The pandemic has prompted global makers of luxury goods, as well as high-end US retailers, to overhaul their sales strategies in a bid to ride out the downturn, says Christophe Cais, CEO, Customer Experience Group. Luxury brands are turning to sales via social media in China, and US luxury retailers are moving from highly personal service in stores to online and even curbside sales to capture stay-at-home-consumers.
With European and US economies hurting, China is the brands' main hope this year to spark sales. China's luxury shoppers are expected to make 50 percent of all global luxury purchases this year. But they will mostly shop from home, according to consulting firm Gartner. In the US, people generally are staying away from public places, and luxury retail stores are trying to figure out how to sell to customers who aren't in their buildings.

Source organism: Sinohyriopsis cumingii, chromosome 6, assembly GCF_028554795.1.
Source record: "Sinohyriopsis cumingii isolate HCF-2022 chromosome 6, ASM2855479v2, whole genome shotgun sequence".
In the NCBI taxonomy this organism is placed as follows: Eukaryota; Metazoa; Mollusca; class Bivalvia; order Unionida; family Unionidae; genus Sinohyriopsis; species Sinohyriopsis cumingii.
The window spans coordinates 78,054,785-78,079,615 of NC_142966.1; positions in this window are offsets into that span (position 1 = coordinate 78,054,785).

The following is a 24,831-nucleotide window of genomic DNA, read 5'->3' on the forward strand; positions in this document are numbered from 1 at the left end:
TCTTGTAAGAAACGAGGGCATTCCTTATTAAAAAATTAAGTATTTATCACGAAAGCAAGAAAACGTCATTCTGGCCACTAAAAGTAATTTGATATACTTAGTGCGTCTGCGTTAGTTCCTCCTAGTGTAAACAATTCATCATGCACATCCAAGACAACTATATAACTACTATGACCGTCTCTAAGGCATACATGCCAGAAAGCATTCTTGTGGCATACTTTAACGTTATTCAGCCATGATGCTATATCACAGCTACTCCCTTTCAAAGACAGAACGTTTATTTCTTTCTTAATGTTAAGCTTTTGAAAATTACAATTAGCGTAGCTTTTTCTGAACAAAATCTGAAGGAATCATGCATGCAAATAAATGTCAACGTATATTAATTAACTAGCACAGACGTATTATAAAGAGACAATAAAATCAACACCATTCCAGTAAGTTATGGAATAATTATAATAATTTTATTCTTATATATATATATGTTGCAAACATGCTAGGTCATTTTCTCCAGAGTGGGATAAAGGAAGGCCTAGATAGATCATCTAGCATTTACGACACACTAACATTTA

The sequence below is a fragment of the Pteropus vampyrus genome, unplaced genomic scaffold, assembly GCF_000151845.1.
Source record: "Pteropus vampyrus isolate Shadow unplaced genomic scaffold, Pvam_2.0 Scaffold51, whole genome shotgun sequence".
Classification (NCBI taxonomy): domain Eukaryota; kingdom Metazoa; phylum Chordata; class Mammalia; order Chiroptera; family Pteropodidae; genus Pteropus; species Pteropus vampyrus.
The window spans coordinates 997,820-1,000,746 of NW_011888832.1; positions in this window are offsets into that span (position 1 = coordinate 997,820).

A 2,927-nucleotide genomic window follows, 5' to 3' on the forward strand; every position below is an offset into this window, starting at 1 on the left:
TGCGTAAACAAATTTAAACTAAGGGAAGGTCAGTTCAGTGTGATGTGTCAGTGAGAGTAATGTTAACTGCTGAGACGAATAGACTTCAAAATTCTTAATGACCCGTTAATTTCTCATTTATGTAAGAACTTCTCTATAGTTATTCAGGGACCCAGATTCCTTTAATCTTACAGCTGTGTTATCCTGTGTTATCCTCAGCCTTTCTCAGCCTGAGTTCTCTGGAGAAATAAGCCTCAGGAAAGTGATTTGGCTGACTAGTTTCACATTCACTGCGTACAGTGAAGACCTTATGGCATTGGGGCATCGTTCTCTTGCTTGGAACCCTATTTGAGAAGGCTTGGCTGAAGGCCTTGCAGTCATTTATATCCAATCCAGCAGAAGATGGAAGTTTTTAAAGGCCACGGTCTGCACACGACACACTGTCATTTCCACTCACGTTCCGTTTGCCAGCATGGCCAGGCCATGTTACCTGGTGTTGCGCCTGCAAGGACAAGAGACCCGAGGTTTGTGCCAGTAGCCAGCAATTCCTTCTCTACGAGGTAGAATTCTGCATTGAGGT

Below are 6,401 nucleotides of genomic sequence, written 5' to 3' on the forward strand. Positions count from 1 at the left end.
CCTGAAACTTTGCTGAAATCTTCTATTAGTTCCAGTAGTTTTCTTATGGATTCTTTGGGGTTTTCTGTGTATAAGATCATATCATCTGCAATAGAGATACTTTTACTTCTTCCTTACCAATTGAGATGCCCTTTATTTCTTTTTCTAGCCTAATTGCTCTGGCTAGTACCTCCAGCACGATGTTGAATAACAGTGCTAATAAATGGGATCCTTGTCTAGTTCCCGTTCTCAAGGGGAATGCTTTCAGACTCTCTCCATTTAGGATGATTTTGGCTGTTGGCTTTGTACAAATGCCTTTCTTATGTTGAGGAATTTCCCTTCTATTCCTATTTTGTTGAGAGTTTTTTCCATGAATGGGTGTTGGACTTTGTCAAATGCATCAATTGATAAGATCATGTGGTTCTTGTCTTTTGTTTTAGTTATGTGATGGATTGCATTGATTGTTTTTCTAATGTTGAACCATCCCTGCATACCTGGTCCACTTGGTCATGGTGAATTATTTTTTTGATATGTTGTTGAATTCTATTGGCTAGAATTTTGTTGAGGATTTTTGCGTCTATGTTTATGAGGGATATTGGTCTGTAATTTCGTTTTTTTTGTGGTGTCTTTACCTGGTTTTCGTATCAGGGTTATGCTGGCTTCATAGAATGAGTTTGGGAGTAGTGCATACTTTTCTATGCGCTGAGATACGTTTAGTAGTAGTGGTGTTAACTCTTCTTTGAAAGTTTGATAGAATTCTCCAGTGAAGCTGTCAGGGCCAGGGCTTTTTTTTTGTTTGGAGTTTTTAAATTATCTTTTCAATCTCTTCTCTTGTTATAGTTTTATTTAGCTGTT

Tiffany & Co, Bloomingdale's and Neiman Marcus Group have responded by selling products via FaceTime and curbside pickup. But curbside drop-off and pickup don't mean just putting a shopping bag in a car trunk, Charles Anderson, Bloomingdale's director of stores, told Bloomberg News.
Retailers also are using video chat so sales associates can connect with longtime customers. In the Hamptons, luxury shoe retailer Jimmy Choo is visiting customers' homes with vans of exclusive merchandise.
All of this is a sea change for high-end retailers: moving from engaging shoppers in stores with stylized personal service to impersonal transactions that meet social distancing needs while trying to retain an air of exclusivity.